“Normally, it would take patients 15-plus minutes to complete the forms,” says Stephanie Mayer, front desk receptionist for a pediatrician in Queens, NY. “Also, there is the distraction of other patient activity in the waiting room, which could keep patients from concentrating on forms they are supposed to complete.”
Put forms online
If you are not already doing so, talk to your practice administrator about putting new patient packets online.
“Sending or having a patient access our packets from our Web site gives the patient the opportunity to input the information leisurely and accurately, and if needed, the time to research dates, reference medications, and obtain past medical history, says Suzanne E. Keith, practice administrator at Michael W. Goodman, MD, PC, in Chattanooga, TN. “Also, bringing or e-mailing the information in advance allows our office to make a chart and reduces the patients’ wait time.”
Posted on 27. May, 2009 by .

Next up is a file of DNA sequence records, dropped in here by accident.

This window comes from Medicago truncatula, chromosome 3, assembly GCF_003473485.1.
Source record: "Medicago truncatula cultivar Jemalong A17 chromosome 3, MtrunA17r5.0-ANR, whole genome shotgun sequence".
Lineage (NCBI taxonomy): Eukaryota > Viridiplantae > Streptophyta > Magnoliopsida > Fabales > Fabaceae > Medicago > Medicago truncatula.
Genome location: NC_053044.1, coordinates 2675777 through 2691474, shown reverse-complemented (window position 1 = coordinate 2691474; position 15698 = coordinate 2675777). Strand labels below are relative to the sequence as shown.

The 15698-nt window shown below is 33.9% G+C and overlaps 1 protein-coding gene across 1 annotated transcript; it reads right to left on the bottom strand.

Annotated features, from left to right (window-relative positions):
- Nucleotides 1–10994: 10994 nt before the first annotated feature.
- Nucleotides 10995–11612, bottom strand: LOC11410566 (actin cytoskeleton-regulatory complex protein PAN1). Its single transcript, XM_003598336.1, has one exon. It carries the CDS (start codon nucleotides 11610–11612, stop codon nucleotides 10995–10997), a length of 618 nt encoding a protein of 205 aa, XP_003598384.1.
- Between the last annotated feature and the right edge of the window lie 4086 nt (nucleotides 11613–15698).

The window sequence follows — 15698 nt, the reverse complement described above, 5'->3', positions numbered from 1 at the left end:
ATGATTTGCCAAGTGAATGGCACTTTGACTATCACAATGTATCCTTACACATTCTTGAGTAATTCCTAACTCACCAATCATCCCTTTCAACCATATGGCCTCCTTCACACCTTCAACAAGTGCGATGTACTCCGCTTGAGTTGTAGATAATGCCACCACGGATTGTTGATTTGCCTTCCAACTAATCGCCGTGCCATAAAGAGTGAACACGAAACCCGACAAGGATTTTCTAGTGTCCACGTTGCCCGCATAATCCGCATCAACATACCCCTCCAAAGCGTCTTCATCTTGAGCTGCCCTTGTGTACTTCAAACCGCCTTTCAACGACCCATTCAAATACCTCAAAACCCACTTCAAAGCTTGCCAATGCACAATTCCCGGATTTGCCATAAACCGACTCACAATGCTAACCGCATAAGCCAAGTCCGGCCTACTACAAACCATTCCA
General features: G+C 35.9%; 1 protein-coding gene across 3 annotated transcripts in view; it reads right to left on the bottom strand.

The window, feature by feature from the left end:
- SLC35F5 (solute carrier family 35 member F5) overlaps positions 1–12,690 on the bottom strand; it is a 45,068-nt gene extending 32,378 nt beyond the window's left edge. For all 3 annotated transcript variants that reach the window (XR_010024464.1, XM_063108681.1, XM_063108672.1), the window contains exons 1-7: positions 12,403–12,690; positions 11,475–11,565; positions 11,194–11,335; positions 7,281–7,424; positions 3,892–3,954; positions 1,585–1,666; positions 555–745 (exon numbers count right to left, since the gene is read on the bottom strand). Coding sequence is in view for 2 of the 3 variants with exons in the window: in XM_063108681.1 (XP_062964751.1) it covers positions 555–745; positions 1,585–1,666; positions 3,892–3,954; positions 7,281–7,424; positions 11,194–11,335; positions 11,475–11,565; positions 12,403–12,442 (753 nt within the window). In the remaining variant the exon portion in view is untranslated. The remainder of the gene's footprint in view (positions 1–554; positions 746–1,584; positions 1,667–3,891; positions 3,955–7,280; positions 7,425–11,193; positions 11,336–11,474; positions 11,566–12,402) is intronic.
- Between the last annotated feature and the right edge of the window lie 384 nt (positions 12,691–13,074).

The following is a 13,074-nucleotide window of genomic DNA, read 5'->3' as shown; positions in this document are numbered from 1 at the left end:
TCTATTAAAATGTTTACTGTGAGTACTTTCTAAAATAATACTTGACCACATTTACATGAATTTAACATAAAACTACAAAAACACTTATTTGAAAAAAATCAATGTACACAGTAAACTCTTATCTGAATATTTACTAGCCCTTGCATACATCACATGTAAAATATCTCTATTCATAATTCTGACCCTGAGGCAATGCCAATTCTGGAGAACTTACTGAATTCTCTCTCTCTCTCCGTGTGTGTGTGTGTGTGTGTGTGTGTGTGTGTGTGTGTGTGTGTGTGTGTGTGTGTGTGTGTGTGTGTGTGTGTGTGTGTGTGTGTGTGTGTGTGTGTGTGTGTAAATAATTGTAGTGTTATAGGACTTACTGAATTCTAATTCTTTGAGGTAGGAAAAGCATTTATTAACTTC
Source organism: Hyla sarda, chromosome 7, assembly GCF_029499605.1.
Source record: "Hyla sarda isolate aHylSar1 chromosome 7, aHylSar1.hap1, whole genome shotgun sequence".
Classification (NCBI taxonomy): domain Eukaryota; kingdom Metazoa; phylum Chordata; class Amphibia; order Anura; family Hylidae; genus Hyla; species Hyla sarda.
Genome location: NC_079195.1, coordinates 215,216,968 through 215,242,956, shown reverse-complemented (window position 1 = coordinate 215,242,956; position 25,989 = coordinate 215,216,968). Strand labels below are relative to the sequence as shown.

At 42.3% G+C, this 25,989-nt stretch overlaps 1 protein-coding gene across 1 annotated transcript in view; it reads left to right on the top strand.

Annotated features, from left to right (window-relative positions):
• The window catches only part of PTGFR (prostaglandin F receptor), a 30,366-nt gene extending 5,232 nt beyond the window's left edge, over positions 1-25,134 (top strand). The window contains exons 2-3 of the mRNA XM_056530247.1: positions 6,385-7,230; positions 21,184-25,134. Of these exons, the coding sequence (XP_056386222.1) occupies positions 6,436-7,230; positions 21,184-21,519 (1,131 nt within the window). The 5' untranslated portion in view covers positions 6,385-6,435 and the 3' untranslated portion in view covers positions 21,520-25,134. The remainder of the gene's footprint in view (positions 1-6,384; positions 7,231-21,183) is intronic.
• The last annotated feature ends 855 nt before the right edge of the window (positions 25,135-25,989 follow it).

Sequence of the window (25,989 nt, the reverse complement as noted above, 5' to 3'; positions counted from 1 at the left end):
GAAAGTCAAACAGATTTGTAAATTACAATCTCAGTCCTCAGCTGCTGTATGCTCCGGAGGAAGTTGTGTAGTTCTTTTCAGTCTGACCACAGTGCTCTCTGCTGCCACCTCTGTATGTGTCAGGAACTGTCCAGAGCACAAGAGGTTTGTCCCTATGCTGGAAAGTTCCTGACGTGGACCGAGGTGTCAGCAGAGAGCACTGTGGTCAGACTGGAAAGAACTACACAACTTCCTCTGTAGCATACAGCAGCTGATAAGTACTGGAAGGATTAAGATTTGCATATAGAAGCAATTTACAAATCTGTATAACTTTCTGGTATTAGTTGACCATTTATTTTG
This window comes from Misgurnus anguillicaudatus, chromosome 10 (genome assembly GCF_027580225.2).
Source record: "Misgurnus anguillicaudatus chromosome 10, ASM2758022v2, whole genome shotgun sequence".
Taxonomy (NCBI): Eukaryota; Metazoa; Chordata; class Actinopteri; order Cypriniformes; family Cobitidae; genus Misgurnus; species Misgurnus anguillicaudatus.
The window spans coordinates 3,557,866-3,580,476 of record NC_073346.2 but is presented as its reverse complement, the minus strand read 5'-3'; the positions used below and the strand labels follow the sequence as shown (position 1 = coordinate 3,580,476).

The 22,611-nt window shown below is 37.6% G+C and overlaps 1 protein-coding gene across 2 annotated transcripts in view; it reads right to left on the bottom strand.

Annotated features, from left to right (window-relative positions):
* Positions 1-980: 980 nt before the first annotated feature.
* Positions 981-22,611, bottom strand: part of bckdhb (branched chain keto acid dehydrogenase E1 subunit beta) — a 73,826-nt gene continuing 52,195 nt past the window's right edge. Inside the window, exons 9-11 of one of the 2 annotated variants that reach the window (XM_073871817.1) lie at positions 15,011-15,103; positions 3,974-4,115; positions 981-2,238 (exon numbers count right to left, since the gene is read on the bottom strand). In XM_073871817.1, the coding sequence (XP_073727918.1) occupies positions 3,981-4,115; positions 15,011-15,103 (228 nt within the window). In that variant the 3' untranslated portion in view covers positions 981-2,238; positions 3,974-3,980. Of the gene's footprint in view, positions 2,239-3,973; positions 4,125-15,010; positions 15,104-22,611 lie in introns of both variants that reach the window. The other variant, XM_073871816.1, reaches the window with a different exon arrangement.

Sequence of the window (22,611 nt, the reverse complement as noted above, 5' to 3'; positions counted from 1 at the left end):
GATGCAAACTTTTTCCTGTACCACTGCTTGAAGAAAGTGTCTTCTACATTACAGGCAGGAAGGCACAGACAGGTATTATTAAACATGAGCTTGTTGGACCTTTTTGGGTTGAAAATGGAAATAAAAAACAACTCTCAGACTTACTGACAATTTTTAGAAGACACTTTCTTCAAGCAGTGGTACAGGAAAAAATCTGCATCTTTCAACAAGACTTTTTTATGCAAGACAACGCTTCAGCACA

If you’d like a glimpse of what your coding or billing job might feel like to a patient, check out Anna Wilde Matthews’ tale of trying to decipher her $36,625 bill after she vaginally delivered a healthy baby. “Bringing my newborn son home was a joy. Figuring out the hospital bill wasn’t,” Matthews writes in the Wall Street Journal.
Follow Matthews as she dissects her bill, wrangles with Aetna’s customer service system, and tries to understand why some seemingly incidental things are so expensive. ”The experience left me befuddled,” she writes.
I’m a little befuddled by some of the story’s details as well, such as a $530.29 epidural tray at Cedars-Sinai Medical Center … More …